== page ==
Stray Thoughts 2017 Volume 4 Stray Thoughts_Fall 2017_Digital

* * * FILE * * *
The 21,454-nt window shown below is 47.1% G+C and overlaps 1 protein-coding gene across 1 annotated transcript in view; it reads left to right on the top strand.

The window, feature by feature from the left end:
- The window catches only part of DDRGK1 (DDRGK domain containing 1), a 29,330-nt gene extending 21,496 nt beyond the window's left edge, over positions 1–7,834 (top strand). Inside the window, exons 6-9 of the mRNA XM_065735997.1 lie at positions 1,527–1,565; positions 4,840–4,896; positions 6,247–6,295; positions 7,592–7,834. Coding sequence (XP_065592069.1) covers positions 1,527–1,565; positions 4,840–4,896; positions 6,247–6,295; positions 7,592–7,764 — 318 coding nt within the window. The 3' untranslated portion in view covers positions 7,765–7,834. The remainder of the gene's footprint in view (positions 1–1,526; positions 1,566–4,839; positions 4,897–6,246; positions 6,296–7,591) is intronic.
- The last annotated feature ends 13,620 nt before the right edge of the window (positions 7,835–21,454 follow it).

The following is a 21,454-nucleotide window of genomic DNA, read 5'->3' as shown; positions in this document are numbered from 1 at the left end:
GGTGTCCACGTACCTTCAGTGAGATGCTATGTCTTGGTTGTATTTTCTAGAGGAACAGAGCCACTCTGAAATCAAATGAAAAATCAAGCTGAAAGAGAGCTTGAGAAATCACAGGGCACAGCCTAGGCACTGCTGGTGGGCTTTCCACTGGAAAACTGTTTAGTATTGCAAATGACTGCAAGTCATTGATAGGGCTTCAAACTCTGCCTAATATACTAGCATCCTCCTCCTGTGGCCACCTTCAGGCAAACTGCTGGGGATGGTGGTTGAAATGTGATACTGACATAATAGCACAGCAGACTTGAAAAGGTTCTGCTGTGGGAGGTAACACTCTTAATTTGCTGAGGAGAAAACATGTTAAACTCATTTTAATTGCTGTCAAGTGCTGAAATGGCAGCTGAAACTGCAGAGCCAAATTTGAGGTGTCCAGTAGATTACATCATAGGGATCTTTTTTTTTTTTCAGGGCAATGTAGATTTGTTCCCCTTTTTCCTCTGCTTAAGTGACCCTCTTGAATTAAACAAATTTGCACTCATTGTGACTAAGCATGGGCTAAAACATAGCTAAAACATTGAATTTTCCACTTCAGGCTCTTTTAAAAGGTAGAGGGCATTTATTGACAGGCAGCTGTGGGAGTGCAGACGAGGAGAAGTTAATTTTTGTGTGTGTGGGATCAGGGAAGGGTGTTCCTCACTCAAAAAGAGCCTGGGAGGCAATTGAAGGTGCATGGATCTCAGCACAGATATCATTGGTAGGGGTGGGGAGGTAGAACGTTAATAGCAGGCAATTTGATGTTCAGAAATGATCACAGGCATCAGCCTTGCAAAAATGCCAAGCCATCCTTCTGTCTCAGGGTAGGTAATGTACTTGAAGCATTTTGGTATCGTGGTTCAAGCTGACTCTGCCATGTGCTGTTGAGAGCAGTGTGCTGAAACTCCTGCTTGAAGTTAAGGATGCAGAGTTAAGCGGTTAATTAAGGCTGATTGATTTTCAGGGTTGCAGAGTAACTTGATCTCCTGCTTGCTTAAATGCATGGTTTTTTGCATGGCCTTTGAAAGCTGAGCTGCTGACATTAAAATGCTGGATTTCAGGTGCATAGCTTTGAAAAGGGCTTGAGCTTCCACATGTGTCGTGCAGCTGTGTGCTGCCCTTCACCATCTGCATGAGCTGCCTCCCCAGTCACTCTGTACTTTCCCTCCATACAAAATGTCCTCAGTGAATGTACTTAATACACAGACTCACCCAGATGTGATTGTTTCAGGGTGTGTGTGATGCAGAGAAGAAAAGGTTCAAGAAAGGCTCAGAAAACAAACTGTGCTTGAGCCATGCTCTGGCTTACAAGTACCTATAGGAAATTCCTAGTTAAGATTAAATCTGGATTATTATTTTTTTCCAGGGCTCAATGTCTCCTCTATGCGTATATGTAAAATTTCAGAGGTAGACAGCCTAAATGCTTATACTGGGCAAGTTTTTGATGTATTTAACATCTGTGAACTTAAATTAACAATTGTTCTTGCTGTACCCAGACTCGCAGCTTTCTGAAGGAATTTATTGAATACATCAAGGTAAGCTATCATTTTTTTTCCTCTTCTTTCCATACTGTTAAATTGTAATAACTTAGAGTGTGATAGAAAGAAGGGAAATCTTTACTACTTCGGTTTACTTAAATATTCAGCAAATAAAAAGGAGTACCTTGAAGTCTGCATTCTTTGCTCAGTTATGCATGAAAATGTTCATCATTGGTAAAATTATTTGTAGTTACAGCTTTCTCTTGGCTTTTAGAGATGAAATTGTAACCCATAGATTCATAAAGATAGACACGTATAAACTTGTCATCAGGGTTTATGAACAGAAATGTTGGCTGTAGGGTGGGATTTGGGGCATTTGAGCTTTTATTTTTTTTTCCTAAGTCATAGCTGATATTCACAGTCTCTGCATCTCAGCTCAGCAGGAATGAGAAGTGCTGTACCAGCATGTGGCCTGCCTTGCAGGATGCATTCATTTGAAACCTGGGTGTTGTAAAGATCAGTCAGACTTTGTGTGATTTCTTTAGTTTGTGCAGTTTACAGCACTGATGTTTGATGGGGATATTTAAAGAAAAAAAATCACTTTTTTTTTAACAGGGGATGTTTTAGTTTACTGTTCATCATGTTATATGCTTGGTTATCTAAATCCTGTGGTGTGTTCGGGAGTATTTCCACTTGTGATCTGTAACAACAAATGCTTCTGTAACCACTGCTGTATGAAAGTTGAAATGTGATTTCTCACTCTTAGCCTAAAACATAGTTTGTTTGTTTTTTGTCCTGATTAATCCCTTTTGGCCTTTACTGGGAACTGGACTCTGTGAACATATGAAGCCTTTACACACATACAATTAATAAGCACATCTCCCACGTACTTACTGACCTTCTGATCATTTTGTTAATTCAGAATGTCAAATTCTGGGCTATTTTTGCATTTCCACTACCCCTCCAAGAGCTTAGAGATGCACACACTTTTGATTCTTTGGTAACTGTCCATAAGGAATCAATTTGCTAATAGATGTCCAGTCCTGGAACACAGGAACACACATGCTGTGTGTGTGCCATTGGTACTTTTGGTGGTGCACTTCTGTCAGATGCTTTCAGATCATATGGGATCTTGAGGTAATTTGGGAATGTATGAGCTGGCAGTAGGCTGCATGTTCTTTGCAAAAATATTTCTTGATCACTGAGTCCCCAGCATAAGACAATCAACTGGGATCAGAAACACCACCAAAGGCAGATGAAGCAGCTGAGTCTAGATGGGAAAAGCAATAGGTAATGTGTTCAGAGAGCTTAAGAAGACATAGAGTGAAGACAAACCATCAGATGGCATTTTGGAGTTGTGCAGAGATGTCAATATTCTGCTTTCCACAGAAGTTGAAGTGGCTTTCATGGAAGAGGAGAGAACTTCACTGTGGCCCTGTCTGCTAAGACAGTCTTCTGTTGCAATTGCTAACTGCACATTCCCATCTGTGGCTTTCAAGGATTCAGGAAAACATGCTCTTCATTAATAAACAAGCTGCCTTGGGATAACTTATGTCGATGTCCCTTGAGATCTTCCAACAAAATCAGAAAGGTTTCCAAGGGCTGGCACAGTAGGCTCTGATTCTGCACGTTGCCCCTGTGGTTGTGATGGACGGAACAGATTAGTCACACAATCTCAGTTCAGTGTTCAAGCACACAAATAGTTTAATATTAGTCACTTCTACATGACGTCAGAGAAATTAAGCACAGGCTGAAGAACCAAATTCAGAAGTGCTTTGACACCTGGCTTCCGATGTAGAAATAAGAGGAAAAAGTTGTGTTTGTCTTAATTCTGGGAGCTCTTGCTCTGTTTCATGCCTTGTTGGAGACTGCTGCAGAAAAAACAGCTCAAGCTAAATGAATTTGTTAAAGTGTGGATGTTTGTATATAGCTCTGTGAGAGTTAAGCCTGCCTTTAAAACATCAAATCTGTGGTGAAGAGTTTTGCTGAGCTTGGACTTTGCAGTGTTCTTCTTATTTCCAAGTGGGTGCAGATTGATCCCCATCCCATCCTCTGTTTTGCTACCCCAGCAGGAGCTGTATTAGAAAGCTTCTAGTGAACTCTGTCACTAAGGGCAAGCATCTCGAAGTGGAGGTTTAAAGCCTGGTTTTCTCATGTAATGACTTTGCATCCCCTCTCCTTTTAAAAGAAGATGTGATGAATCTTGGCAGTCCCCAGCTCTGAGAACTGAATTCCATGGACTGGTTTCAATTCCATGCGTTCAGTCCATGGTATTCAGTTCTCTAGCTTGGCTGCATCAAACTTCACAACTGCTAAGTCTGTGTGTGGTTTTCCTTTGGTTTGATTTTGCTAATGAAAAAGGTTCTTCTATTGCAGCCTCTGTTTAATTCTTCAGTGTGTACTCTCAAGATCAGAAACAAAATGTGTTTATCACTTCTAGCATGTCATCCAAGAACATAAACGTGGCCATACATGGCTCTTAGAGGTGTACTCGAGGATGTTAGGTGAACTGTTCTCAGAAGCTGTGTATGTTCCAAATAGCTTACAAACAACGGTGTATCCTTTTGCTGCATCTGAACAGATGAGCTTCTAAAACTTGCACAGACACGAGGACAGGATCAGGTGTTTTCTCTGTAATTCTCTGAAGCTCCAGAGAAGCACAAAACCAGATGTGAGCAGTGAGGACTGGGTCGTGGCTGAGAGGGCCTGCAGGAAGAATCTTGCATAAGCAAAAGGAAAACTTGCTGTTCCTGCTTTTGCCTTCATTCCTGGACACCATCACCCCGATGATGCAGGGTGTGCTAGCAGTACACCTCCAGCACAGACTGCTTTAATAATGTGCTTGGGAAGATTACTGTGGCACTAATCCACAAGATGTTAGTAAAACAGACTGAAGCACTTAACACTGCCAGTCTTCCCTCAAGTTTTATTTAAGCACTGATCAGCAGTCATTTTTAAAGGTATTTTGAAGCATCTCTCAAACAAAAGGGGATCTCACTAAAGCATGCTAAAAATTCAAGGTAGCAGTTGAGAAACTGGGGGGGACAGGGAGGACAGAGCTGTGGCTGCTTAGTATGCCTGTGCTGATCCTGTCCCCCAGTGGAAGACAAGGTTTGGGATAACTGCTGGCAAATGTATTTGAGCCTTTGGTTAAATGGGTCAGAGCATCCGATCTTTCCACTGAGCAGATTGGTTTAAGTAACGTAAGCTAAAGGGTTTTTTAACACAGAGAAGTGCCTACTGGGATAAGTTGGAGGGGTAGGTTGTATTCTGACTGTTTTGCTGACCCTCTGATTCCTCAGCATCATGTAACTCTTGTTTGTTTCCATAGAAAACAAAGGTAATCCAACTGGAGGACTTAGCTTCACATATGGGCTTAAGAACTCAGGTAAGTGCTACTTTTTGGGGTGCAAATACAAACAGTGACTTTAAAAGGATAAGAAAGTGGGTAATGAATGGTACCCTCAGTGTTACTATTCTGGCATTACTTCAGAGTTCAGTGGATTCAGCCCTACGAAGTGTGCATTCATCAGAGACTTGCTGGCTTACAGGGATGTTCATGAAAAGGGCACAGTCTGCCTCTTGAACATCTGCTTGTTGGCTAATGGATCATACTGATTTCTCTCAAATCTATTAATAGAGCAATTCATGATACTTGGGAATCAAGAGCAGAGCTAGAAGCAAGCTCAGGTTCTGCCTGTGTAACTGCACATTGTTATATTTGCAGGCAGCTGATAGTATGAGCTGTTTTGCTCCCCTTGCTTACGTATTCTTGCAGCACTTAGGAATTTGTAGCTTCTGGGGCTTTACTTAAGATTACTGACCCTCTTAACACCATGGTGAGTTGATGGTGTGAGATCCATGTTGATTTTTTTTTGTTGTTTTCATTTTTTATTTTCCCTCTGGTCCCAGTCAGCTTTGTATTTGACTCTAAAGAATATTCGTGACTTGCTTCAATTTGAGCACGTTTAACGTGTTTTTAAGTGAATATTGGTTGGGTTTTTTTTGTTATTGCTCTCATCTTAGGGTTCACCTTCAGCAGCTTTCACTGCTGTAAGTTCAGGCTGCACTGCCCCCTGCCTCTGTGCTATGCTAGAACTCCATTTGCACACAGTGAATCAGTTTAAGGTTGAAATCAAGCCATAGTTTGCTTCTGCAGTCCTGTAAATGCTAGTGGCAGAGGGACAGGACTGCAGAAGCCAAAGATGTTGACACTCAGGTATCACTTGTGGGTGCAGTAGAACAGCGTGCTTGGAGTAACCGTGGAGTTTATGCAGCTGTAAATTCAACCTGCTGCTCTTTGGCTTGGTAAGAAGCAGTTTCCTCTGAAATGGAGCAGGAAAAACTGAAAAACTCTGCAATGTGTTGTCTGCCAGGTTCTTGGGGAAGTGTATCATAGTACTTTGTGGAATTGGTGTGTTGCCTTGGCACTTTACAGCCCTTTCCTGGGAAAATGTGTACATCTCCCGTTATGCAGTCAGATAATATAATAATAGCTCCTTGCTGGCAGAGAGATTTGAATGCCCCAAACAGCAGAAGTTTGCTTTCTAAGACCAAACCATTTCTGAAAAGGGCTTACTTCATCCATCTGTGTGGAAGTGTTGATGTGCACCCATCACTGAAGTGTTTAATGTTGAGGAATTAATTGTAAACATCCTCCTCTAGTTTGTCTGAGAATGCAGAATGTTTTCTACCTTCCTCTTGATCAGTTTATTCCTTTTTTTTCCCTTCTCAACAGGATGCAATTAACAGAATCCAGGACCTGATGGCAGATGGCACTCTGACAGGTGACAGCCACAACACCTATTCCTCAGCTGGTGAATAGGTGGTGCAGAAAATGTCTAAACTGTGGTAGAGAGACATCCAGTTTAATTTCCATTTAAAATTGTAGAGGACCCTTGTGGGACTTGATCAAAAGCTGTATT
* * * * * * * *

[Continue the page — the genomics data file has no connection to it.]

Stray Thoughts News, Events & Adoption Information Fall 2017 Inside Our Mission: Giving Animals Like Ramos the Best Care Possible Page 2: General Information Page 3 Ready for a Home Page 4: Ask the Trainer Page 5: Emails & Letters Page 6: Pet Watch with Dr. Main WSHS Holiday Gift PAWCTION Page 7: Hearty Thanks! Ways to Give Page 8: Barkapolooza Thanks Volunteer Spotlight Stray Thoughts is an official publication of the West Suburban Humane Society, a not-for-profit, volunteer- based animal shelter. No city, state, or federal funds support WSHS. Donations are tax deductible as allowed by law. Please call (630) 960-9600, ext. 25 to submit articles or receive donation information. Adoption Center: 1901 W. Ogden Avenue, Downers Grove, IL 60515 E-mail Address: Director@WSHS-DG.org Phone: (630) 960-9600 Fax: (630) 960-9604 www.WSHS-DG.org R amos is named for the woman who found him and brought him to WSHS. That was her last name and he would have died before he was three months old if it wasn’t for her. He weighed less than two pounds back then and needed vet care right away. After consulting with a surgeon, he was diagnosed with imperforate anus, meaning he had an underdeveloped anus. If he knew we were talking about such private issues, the poor guy would be mortified. He was initially constipated, which caused him great distress. The surgeon said they could widen the anus, but they could do nothing about its elasticity and didn’t recommend surgery. Instead, he was put on stool softeners so that he could pass stool more easily. He went to a foster home with another kitten who also has a birth defect and the fun began! The two kittens got along great but Ramos hated the supplements. For his health, they had to be given. The surgeon warned the shelter that when a cat has one congenital defect, he usually has others. Ramos began having urinary issues in his foster home, so we worried the two were connected. Although the surgeon said there would never be improvement in Ramos’ anal condition, as he grew, this problem went away! We were so thankful to be able to take him off of the medications and supplements! Sadly, the urinary issues continued, making Ramos unadoptable. Ramos has had all manner of tests and has been given medications that help some cats with this issue. His foster home has removed all possible triggers and has done everything available to attack this issue from a behavioral aspect. To complicate matters, Ramos has stomatitis, a painful condition of the teeth and gums that may be a stressor regarding his urinary issues. Ramos is now 2 years old. The shelter was literally a day away from having all of Ramos’ teeth pulled, which is the only cure for stomatitis. The hope was that his urinary issues stemmed from the chronic mouth pain, and if his teeth were removed, maybe he would feel better long term, which may help his litter box problems. A few days before Ramos was to see the dental specialist to remove all of his teeth, he got some test results from his regular vet that were concerning. He had some crystals in his urine and needed to be on a special diet to keep him from developing more. Ramos didn’t take to the new diet right away, so the full mouth extraction was postponed. As it turned out, this was the right decision because that very day, Ramos experienced a blockage in his urethra and he could not pass urine. When this happens to a cat, they will die within three days if they don’t get treatment. Continued on page 2